Pulitzer Prize–winning journalist Jefferson offers her sensible, outraged two cents on the sad plight of the beleaguered pop star.
A child star and a freak are often one and the same, Jefferson smartly illustrates in this extended essay—note the plight of Tom Thumb, Jackie Coogan and Shirley Temple. Jefferson delves into the early days of Jackson’s career with the Jackson Five, arguing that those performances are evidence of a kind of publicly condoned pedophilia (defined as “sexual desire encouraged in adults for children”). She covers the early Midwest home drama, involving Jehovah’s Witness mother Katherine and the philandering, abusive father Joseph, and she emphasizes the early traitorous dealing with adults that later prompted Jackson to entomb himself in Neverland, perpetually in the company of children. Child stars, Jefferson asserts chillingly, never forget they are performers, and “whatever their triumphs, they are going to make sure we see every one of their scars.” The last chapters are a journalistic report from Jackson’s recent Santa Barbara trial on charges of attempted lewd acts with a child under 14, among other counts. Jefferson gives a look from the sidelines into the motivations of the principal characters, especially the various mothers involved, and offers a scornful consideration of the clamorous media and their collective “portrait of absurdity.” Cool and ironic, she ends with a rather touching summation of a damaged, mentally ill character who “compulsively reimagines the violation of his own innocence.”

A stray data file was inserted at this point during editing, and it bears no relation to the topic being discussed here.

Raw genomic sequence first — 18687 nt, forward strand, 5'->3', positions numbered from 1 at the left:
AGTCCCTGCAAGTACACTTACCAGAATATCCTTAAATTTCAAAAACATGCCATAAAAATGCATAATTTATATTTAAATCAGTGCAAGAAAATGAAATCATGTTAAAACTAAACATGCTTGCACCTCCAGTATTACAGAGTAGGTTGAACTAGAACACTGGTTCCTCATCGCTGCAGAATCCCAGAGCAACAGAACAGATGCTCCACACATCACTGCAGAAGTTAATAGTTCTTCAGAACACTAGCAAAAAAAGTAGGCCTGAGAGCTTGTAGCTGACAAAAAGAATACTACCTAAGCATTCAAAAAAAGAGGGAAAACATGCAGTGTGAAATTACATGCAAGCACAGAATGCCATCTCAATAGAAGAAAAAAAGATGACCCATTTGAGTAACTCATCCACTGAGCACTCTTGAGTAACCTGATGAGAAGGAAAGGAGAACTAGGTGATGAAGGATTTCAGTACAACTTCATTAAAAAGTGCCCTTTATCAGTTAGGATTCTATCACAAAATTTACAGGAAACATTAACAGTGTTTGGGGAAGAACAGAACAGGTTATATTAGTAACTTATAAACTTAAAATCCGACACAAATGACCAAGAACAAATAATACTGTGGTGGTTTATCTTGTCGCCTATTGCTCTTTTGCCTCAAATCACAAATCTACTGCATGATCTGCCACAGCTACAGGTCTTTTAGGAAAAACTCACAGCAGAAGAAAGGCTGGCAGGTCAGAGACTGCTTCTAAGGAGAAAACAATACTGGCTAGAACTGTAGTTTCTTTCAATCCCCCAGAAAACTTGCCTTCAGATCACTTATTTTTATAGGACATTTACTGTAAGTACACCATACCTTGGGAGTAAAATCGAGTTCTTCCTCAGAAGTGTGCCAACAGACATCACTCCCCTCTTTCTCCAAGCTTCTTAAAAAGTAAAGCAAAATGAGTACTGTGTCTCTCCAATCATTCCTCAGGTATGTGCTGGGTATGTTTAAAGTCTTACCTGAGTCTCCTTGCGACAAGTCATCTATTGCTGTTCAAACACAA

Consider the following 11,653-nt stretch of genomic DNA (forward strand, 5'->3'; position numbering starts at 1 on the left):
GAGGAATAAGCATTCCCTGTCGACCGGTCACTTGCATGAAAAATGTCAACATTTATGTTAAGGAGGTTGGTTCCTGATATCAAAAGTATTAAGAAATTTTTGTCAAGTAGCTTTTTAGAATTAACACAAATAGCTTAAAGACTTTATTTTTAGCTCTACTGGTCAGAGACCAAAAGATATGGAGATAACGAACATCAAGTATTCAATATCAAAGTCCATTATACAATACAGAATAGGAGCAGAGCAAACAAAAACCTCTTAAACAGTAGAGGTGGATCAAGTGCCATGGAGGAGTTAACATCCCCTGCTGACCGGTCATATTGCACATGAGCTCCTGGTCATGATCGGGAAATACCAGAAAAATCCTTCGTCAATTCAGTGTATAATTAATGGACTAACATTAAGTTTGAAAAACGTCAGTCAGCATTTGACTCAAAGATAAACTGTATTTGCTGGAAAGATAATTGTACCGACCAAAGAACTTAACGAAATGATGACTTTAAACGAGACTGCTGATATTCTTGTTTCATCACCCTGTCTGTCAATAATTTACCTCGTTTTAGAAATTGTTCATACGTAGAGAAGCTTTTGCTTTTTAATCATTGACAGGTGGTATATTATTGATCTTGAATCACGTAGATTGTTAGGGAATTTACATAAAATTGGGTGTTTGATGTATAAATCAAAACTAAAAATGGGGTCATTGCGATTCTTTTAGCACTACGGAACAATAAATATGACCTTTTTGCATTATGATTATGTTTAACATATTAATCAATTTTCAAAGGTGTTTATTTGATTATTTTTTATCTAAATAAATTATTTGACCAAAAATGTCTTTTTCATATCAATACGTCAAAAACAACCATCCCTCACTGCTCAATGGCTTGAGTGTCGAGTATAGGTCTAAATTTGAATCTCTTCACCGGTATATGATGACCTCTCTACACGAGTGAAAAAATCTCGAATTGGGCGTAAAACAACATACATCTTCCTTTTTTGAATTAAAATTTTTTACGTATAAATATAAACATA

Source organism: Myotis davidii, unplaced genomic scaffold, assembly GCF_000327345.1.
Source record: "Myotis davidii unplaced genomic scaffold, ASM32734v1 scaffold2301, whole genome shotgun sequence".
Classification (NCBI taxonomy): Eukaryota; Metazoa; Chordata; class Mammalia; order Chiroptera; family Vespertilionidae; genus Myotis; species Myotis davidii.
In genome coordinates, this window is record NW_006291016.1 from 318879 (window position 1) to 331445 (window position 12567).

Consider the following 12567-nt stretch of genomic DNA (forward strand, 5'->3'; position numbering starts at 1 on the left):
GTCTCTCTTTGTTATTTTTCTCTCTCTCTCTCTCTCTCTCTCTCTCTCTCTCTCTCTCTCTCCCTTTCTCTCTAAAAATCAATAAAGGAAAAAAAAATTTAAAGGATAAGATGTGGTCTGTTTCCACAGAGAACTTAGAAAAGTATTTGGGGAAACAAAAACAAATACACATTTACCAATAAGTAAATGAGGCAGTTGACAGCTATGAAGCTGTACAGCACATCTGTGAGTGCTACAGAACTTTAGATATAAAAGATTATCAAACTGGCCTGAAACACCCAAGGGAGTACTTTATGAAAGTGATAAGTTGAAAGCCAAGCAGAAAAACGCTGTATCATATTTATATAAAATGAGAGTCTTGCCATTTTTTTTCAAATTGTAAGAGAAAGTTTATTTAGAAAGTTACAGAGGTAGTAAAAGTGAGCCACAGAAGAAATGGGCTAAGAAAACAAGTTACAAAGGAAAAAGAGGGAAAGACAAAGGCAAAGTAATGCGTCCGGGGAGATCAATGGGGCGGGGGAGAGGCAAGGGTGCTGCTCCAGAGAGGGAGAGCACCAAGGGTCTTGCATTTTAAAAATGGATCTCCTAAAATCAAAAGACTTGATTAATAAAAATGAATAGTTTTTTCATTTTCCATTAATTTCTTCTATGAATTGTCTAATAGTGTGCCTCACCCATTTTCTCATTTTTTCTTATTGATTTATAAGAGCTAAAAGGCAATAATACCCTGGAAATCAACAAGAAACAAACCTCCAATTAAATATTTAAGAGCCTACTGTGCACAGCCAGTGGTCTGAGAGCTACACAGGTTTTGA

A righteous journalist tours the Jackson freak show.